Remember Shannon Faulkner? In 1995, Faulkner was the first woman to enroll at the Citadel following a federal court order. I remember Faulkner. I was a high school student at the time and I closely followed her court case. Even though I personally had no intention of attending a military academy or enlisting in the military, I cheered on Faulkner and her right to try. Her right to follow her dream. Her right to prove herself against the male students.
Twenty years later, I find myself again cheering on those female pioneers in the military. The ones who are working to break gender barriers to prove that they are tough enough, strong enough and smart enough to call themselves Army Rangers.
Media outlets, from NPR to Fox News, have been closely following 60 women who volunteered and were allowed to participate in the two-week-long Ranger Training Assessment Course (RTAC) that ended on Jan. 31. This first class was aimed at making the training standard for females. And I’m a big believer in that.
Let’s not sell women short by adopting lower standards to earn the Ranger tab. Every single Ranger should be able to meet the same qualifications.
Out of 122 soldiers who started RTAC, 48 percent passed. There were 43 male dropouts in addition to the 21 women, the Army Times reported. Five women, all officers, completed RTAC, which is considered to be a reliable litmus test for which soldiers are likely to have a chance at passing the Ranger Course.
Last December, for the first time, 3 women passed the Marine Corps’ physical test to become infantry officers. Two dozen female Marines have tried to pass the test since the course opened its doors to women in 2012. Later this year, U.S. Special Operations Command and Naval Special Warfare are expected to announce if the rank of SEAL will be available to women.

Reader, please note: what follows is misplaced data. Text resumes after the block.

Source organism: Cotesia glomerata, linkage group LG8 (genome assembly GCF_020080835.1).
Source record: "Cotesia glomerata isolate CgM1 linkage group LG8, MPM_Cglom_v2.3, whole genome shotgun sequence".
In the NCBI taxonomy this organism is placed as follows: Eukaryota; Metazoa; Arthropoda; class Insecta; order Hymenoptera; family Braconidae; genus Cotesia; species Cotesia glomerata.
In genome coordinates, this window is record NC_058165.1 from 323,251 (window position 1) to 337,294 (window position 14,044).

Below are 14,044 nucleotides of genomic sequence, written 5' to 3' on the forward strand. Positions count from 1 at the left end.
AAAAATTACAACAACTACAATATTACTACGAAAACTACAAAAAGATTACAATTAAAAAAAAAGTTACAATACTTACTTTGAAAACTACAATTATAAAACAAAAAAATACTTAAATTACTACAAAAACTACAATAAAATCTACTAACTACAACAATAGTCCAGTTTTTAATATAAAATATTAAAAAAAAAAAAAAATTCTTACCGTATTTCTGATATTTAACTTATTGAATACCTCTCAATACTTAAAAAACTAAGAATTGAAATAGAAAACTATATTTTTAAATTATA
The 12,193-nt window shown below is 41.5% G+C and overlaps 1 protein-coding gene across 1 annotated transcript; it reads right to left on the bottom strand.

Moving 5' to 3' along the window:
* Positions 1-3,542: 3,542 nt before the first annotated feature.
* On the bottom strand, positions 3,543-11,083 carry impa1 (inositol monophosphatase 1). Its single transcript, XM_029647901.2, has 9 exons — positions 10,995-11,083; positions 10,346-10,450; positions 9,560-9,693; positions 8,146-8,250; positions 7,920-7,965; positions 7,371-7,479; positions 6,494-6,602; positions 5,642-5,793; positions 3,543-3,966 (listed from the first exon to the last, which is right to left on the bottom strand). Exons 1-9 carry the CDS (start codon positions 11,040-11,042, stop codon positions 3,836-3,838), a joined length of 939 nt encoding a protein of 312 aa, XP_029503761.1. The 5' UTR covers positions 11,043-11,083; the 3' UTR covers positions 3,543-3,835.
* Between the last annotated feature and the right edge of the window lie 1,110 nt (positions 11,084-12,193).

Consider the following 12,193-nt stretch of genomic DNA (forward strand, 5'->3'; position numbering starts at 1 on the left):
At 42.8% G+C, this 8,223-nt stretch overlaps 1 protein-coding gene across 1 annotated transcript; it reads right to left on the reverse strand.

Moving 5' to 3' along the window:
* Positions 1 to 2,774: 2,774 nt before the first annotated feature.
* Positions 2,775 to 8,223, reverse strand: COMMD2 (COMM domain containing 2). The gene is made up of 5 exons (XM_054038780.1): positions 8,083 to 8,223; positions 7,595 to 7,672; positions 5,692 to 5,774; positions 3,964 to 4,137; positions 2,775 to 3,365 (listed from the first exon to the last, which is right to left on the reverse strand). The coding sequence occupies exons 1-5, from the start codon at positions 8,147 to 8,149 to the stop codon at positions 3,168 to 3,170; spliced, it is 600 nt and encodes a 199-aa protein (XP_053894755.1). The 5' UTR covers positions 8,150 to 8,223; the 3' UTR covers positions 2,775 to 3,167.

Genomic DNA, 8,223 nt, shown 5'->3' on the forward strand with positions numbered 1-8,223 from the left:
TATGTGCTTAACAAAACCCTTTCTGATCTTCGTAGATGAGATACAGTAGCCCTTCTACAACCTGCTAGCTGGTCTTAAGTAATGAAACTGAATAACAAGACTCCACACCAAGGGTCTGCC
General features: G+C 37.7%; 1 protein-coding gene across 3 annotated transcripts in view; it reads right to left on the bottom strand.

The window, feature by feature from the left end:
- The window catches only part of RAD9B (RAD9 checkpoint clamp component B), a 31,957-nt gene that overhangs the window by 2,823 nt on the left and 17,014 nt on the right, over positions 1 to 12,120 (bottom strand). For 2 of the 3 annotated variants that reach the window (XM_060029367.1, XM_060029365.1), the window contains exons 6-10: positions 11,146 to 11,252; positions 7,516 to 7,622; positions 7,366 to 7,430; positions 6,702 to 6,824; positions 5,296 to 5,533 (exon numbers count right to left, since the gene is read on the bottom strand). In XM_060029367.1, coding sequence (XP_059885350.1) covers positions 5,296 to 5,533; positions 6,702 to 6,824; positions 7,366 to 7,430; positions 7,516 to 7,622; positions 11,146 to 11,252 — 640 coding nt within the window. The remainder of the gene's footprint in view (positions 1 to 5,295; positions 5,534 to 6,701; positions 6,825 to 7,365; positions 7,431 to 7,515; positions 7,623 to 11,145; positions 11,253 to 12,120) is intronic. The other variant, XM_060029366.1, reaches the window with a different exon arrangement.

All this female integration stems from former Defense Secretary Leon Panetta’s announcement in 2012 to open combat positions to women. In 2013, he lifted the military’s exclusion on women in direct ground combat. By 2016, the military must open all combat jobs to women or ask for special exceptions.
Twenty years after Faulkner’s legal battle, I am even more emotionally attached to integrating females into all aspects of the military. Today I’m a Navy wife and I’ve seen my husband work alongside and under the outstanding leadership of women all the way up to Rear Admiral Katherine Gregory. Gregory is the first female flag officer in the Civil Engineer Corps.
I’m also the mother of 2 young girls who are constantly asking if boys are better than girls. Just last night, my daughter asked if girls can be Seabees. Of course, my husband and I reassured her. Girls can do anything that boys can do. Some day soon, they will even be able to serve as Army Rangers.